Our Need for Trees
By Paul James
I’ve always chuckled a bit when people my age – and often considerably older – ask me which shade tree they should plant, knowing it’ll probably be at least a decade or more before the tree will cast significant shade. Then the other night, while watching television, I heard a line that gave me the clarity I lacked: A society grows stronger when old people plant trees, the shade of which they’ll never sit in.
There are lots of reasons to plant trees. They fill the air with life-sustaining oxygen, sequester carbon, cool our houses and surrounding environment, provide food and nesting sites for wildlife, increase the value of our homes, even improve our quality of life.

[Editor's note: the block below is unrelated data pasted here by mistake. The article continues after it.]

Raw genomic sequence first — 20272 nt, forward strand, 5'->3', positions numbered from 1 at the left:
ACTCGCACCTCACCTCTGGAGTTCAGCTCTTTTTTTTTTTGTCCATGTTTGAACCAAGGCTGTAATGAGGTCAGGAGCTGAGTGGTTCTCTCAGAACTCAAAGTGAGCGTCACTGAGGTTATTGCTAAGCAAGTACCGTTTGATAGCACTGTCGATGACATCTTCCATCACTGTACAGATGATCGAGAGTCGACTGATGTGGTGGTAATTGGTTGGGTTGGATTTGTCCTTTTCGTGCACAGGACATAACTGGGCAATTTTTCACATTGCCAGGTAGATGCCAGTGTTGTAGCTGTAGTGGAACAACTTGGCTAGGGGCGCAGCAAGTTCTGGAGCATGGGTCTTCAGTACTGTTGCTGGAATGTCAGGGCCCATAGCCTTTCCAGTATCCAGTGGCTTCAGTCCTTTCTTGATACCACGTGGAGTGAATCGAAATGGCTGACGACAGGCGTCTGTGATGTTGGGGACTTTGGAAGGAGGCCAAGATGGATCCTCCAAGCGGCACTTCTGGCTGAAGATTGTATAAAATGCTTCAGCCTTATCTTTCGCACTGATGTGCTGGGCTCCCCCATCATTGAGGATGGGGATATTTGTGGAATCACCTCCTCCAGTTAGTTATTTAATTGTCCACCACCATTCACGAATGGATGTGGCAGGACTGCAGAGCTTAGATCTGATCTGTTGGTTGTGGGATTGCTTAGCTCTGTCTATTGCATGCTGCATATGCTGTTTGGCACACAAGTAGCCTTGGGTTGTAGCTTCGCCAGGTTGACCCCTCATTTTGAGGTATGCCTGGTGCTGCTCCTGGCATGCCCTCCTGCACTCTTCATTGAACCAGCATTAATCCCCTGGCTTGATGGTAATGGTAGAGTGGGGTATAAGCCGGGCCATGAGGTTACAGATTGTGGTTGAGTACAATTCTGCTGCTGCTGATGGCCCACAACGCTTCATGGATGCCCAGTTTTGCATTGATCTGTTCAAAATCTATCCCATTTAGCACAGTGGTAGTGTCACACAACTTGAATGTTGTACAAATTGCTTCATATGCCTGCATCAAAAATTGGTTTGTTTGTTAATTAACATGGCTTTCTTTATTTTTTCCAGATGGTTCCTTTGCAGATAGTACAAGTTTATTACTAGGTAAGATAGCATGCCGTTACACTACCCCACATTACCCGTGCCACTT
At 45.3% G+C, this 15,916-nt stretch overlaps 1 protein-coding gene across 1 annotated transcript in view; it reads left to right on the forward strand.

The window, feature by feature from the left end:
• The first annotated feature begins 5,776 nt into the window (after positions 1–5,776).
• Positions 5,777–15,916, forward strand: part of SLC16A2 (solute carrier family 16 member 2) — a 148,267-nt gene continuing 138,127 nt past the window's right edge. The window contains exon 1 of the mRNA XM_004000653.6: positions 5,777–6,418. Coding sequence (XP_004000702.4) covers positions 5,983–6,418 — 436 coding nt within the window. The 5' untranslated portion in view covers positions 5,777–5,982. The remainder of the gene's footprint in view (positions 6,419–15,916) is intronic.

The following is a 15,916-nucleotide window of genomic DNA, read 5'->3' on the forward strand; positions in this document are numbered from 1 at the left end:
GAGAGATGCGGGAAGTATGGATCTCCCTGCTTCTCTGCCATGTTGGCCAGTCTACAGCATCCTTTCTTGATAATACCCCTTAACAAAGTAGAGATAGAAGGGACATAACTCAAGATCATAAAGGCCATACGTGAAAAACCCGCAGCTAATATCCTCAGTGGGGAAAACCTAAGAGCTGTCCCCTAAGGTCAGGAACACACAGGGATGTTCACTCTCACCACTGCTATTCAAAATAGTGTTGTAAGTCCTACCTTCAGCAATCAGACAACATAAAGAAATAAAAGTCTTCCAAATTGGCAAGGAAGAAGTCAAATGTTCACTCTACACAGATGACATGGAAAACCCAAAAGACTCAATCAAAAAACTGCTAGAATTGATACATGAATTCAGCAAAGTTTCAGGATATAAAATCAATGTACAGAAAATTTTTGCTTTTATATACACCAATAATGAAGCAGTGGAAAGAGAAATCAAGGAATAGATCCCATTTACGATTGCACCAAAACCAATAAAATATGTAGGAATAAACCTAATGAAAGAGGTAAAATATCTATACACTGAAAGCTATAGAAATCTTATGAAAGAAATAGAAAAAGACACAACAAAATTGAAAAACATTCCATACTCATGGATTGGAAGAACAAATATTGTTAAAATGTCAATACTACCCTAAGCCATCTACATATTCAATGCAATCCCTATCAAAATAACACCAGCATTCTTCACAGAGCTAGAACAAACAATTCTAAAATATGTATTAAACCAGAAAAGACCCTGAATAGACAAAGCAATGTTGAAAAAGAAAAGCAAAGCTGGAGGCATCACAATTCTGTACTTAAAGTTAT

“A society grows stronger when old people plant trees, the shade of which they’ll never sit in.”
And those are all great reasons, singly and collectively. But they pale in comparison to the much nobler and selfless reason alluded to in the quote above, and in this one written well over 2,000 years ago by the Roman poet Statius: We plant trees not for ourselves, but for future generations.
So while it’s true that trees have enormous aesthetic and environmental attributes, I believe the two most compelling reasons to plant them are for the shade we’ll never sit in, and for the benefit of those we’ll likely never know.
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